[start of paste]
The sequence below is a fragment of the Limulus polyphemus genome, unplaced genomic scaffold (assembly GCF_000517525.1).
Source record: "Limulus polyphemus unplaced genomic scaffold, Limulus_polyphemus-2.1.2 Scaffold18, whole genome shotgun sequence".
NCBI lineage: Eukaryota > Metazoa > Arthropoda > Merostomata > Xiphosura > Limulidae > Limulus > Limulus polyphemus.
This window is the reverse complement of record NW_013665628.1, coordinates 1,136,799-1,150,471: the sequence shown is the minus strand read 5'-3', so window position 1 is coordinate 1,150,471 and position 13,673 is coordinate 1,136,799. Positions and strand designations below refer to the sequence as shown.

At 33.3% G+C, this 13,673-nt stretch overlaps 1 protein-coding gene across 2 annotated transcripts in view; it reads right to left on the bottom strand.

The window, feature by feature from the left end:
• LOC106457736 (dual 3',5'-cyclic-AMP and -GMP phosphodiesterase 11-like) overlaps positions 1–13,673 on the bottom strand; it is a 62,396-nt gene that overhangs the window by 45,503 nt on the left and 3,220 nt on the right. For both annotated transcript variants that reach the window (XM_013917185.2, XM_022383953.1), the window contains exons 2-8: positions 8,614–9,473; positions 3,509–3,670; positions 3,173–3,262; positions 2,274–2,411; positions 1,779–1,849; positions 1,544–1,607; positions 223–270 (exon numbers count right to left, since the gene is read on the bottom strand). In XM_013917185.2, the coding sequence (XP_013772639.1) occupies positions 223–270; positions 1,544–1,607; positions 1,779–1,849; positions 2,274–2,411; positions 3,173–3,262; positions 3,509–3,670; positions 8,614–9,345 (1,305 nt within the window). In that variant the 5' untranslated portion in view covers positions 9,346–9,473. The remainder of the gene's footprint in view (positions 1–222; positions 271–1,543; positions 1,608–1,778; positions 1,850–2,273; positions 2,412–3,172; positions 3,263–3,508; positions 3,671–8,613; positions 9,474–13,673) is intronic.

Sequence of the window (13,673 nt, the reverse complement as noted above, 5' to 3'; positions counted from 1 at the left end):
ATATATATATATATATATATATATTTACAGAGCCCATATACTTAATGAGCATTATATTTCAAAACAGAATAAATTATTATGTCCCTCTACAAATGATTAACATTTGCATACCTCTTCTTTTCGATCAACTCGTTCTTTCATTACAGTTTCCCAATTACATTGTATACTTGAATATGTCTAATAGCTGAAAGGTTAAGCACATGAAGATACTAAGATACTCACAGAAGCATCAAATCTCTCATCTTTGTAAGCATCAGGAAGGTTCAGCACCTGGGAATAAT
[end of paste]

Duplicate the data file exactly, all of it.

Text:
The sequence below is a fragment of the Limulus polyphemus genome, unplaced genomic scaffold (assembly GCF_000517525.1).
Source record: "Limulus polyphemus unplaced genomic scaffold, Limulus_polyphemus-2.1.2 Scaffold18, whole genome shotgun sequence".
NCBI lineage: Eukaryota > Metazoa > Arthropoda > Merostomata > Xiphosura > Limulidae > Limulus > Limulus polyphemus.
This window is the reverse complement of record NW_013665628.1, coordinates 1,136,799-1,150,471: the sequence shown is the minus strand read 5'-3', so window position 1 is coordinate 1,150,471 and position 13,673 is coordinate 1,136,799. Positions and strand designations below refer to the sequence as shown.

At 33.3% G+C, this 13,673-nt stretch overlaps 1 protein-coding gene across 2 annotated transcripts in view; it reads right to left on the bottom strand.

The window, feature by feature from the left end:
• LOC106457736 (dual 3',5'-cyclic-AMP and -GMP phosphodiesterase 11-like) overlaps positions 1–13,673 on the bottom strand; it is a 62,396-nt gene that overhangs the window by 45,503 nt on the left and 3,220 nt on the right. For both annotated transcript variants that reach the window (XM_013917185.2, XM_022383953.1), the window contains exons 2-8: positions 8,614–9,473; positions 3,509–3,670; positions 3,173–3,262; positions 2,274–2,411; positions 1,779–1,849; positions 1,544–1,607; positions 223–270 (exon numbers count right to left, since the gene is read on the bottom strand). In XM_013917185.2, the coding sequence (XP_013772639.1) occupies positions 223–270; positions 1,544–1,607; positions 1,779–1,849; positions 2,274–2,411; positions 3,173–3,262; positions 3,509–3,670; positions 8,614–9,345 (1,305 nt within the window). In that variant the 5' untranslated portion in view covers positions 9,346–9,473. The remainder of the gene's footprint in view (positions 1–222; positions 271–1,543; positions 1,608–1,778; positions 1,850–2,273; positions 2,412–3,172; positions 3,263–3,508; positions 3,671–8,613; positions 9,474–13,673) is intronic.

Sequence of the window (13,673 nt, the reverse complement as noted above, 5' to 3'; positions counted from 1 at the left end):
ATATATATATATATATATATATATTTACAGAGCCCATATACTTAATGAGCATTATATTTCAAAACAGAATAAATTATTATGTCCCTCTACAAATGATTAACATTTGCATACCTCTTCTTTTCGATCAACTCGTTCTTTCATTACAGTTTCCCAATTACATTGTATACTTGAATATGTCTAATAGCTGAAAGGTTAAGCACATGAAGATACTAAGATACTCACAGAAGCATCAAATCTCTCATCTTTGTAAGCATCAGGAAGGTTCAGCACCTGGGAATAAT